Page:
It’s worth noting that no one ever made fun of me for having the various stuffed animals, so students shouldn’t worry about bringing their favorite plush if they want to.
Various tools for pain management
A lot of students talk about packing a first aid kit for their college dorm, though many don’t think about tools for pain management that can help students manage short term pain or more long-term/chronic pain issues- as a result, many of my friends have come to my dorm asking if they could borrow some of my pain management tools. Since I live with a neurological condition that causes chronic pain in my head, neck, shoulders, back, and sometimes legs, I have tried out a lot of different pain management tools that have worked well for me, though I made sure to talk to my doctors before trying new things. Some of the most-borrowed pain management tools in my dorm include:
- Manual massage ball
- Back rest for desk chair
- Heat wrap (check with college to make sure this item is allowed)
- Massage hook
- Specialty pillows for back/neck/shoulders/etc
- Pain Management Tools I Love From Amazon
- Tips For Dealing With Back Pain In College
- Dealing With Broken Bones In College
- How To Handle Medical Emergencies In A Dorm
Remote controlled outlet
Have you ever gone to rest in bed and then realized you forgot to turn off the light, and then had to get back up to turn it off again? This was happening to me too often, so I decided to get a remote-controlled outlet and put the remote in the built-in pocket that came with my fitted sheet. Other items can be plugged into the remote-controlled outlet as well, though I would check dorm rules to see if there are any restrictions on what can be plugged into the wall.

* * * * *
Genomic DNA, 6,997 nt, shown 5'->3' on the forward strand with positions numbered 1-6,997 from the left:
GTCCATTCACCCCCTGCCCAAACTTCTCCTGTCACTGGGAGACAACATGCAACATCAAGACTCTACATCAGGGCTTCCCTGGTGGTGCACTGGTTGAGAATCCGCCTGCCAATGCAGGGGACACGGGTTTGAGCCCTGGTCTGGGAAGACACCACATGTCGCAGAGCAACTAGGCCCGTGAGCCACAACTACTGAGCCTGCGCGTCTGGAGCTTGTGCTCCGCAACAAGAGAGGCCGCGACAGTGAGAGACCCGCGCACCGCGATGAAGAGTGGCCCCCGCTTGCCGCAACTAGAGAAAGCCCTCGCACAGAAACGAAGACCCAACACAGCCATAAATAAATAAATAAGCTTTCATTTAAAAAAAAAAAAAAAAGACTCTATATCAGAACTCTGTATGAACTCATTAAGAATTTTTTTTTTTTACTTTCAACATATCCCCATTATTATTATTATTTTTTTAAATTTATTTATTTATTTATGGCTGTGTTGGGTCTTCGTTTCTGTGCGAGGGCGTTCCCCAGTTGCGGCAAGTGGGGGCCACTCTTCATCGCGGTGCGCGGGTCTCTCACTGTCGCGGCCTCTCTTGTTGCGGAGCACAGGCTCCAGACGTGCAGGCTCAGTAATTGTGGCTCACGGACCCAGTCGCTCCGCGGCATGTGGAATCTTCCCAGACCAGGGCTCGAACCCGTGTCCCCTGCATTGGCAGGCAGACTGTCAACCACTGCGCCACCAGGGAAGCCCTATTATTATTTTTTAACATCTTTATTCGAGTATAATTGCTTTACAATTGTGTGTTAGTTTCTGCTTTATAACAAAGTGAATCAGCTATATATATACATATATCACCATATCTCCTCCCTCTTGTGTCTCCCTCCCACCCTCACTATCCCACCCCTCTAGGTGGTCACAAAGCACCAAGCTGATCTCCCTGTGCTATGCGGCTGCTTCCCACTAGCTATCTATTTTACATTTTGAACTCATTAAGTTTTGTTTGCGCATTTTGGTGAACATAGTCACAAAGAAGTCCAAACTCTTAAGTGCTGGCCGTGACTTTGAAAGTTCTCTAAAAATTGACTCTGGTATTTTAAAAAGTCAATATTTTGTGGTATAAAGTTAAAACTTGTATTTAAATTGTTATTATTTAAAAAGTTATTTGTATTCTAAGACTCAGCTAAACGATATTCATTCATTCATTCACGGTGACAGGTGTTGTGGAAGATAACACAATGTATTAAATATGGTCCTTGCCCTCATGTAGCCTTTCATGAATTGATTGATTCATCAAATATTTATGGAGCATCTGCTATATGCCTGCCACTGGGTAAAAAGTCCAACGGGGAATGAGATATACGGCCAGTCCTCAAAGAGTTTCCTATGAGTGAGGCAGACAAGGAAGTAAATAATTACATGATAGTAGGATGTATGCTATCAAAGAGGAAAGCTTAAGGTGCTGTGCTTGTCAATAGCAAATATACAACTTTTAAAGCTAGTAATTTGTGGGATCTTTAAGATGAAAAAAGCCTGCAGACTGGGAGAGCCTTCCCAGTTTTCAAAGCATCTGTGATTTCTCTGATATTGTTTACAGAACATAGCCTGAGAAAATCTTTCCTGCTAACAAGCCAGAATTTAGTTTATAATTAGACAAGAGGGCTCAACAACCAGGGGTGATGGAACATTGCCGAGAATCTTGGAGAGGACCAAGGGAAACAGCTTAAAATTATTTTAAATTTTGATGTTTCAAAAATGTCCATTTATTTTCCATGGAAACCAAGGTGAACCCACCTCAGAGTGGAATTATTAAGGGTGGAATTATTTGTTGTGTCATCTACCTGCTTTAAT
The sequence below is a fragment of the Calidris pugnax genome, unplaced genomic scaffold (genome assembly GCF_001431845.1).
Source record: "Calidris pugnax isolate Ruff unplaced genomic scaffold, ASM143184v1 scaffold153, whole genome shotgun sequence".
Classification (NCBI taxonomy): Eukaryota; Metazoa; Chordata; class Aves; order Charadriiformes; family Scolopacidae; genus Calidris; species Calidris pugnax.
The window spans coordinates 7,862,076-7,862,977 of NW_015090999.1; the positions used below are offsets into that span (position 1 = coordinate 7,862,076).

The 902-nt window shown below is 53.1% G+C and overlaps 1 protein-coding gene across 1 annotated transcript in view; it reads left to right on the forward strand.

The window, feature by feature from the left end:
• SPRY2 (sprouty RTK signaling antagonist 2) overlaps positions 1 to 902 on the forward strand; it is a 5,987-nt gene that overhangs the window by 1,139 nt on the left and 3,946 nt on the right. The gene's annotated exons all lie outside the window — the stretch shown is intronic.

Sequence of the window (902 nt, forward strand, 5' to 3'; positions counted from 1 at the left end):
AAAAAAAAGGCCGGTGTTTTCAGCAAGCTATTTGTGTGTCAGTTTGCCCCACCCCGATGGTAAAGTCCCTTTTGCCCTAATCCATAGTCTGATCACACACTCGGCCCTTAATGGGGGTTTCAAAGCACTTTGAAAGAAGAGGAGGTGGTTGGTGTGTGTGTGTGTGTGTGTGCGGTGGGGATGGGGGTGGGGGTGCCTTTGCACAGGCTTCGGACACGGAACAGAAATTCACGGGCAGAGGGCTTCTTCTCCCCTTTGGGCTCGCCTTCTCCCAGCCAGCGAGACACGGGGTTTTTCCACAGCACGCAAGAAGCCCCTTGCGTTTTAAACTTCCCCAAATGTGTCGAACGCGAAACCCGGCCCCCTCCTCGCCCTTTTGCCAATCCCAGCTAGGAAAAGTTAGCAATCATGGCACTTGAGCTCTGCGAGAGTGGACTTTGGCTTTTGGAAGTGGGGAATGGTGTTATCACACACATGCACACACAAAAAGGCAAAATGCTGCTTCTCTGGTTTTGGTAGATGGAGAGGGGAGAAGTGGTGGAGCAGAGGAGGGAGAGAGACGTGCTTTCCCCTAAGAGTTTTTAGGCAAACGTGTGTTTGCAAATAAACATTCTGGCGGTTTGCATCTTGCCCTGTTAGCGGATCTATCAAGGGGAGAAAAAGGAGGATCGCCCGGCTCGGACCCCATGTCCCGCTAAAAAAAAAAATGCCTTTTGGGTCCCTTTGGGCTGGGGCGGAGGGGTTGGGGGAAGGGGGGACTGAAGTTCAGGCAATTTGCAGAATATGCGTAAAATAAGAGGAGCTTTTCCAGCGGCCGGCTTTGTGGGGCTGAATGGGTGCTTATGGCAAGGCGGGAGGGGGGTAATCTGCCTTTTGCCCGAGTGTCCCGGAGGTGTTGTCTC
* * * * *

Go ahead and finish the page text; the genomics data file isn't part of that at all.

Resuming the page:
Foldable platform cart/hand cart
I play the bass clarinet in the school pep band and thought that having a foldable platform cart/hand cart would help me with bringing my instrument to rehearsal. While it turns out that the cart wasn’t helpful for that (I had trouble storing the cart during rehearsal), it came in handy when I had to move heavy items, carry things from the mailroom, move to a new dorm, or similar tasks. My brother and friends also borrowed it frequently, and it fit perfectly underneath my bed so that it would stay out of the way. It also helped a lot during college move out, as we could get more items out of the dorm with the additional cart.
- Playing in GMU Green Machine Pep Band With Vision Impairment
- Ten Benefits of Having A Family Member at the Same College
- Tips For Living In Transitional/Emergency Housing In College
Amazon Echo Dot
Admittedly, having an Amazon Echo Dot isn’t that weird of an item in college, but I like to use my Amazon Echo Dot in a lot of unexpected ways that go beyond setting alarms, checking the weather, and rocking out to my favorite music. I’ve created custom Amazon Alexa skills for things like studying flashcards, learning to navigate my dorm, following along with audio workouts, and even listening to reading for my classes. I have several posts on how I use my Amazon Echo Dot linked below.
- Creating Custom Flashcards With Amazon Alexa
- How Amazon Alexa Can Help You Navigate Your Dorm
- Creating Custom Workouts With Amazon Alexa
- How Amazon Alexa Can Help With Online Learning
- How Amazon Alexa Can Help You Sleep
- How Amazon Alexa Can Help You Read
Cork trivets and Pinhooks
I love jewelry and typically wear the same few necklaces all the time, so it’s important to me that I can easily locate them and hang them up without tangling up all of the chains. For the last several years, I have stored all of my jewelry on cork trivets from Ikea that are attached to the wall with Command Strips. The necklaces themselves are on Pinhooks, which are hooks that are similar in design to pushpins and are perfect for hanging small items. I like this system so much that I use it to hang my necklaces now, even though I don’t live in a dorm.
List of ten weird things I brought to college
- Bed rail
- DIY weighted blanket
- Desktop computer
- Contact paper for closet door
- Stuffed animals
- Various tools for pain management
- Remote controlled outlet
- Foldable platform cart/hand cart
- Amazon Echo Dot
- Cork trivets and Pinhooks